What made you want to jump into a story like this?
Because it was an actual story. I certainly wasn’t looking to do a horror movie — I think they’ve been kind of screwed up lately, all the found footage, it’s just been kind of overdone. The script was sent to me with a really nice letter that Ole [Bornedal] had written, asking me to be a part of it. I didn’t read the script; I was like, ‘Oh God, it’s a horror movie — it’s just not what I’m looking to do.’ It sat on my desk for a couple of days, and I kept reading this letter.
What did it say?
It was just very sweet and complimentary about my previous work, and it was really well-written.
Do you get a lot of those letters?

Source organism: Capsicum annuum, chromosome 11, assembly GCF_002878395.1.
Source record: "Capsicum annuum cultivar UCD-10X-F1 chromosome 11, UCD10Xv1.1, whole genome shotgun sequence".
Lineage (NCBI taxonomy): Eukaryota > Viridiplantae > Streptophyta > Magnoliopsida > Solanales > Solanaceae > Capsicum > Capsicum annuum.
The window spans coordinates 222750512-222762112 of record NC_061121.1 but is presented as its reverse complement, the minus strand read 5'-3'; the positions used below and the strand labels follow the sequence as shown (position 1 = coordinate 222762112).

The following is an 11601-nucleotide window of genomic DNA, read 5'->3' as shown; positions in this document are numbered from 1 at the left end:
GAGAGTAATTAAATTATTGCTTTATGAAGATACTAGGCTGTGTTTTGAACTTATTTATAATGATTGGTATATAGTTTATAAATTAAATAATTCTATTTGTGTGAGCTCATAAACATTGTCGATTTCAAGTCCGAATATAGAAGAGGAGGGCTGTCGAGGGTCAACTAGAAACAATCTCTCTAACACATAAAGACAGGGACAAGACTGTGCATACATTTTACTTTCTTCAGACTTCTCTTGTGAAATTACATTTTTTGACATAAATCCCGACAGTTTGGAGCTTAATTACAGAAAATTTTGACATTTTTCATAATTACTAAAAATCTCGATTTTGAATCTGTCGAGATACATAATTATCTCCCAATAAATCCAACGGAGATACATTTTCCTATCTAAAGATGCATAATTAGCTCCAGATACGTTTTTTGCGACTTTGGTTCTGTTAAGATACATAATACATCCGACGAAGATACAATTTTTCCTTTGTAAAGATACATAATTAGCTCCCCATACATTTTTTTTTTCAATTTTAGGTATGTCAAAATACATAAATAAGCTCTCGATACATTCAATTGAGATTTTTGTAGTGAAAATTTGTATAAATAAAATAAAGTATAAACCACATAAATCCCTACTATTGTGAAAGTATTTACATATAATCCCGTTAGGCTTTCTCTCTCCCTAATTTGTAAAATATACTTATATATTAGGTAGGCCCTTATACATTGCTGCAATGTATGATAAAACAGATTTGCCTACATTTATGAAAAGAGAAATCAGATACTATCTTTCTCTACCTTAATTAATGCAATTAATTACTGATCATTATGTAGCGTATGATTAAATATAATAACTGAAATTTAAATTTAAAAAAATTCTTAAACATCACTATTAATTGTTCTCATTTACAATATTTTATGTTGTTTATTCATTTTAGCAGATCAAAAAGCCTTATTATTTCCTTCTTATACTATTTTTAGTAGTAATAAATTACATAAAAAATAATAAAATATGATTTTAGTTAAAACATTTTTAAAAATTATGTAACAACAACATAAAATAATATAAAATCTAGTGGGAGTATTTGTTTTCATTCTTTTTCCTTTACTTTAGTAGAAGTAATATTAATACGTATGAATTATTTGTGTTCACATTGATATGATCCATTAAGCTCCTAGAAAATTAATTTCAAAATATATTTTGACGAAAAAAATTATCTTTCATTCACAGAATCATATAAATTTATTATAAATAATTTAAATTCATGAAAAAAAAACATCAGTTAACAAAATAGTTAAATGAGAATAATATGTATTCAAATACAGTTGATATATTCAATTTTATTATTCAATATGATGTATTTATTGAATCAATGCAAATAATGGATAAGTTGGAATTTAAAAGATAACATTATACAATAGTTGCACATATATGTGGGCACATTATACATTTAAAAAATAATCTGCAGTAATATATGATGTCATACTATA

Sometimes! I guess I do, because I’m never around. I live in the woods, so really the only way you can get to me is if you send a letter.
You’re like Bill Murray!
[Laughs] I love Bill Murray, but I’m not quite Bill Murray. I wish!
So you got a letter from Ole.
So, I got this letter — and I read the script and I was like, “Crap, this is a really good script.” The story’s there, it’s really character-driven, it’s not a typical horror movie.
Demonic possession is its own storied subgenre within horror. What set it apart, beside the dybbuk aspect?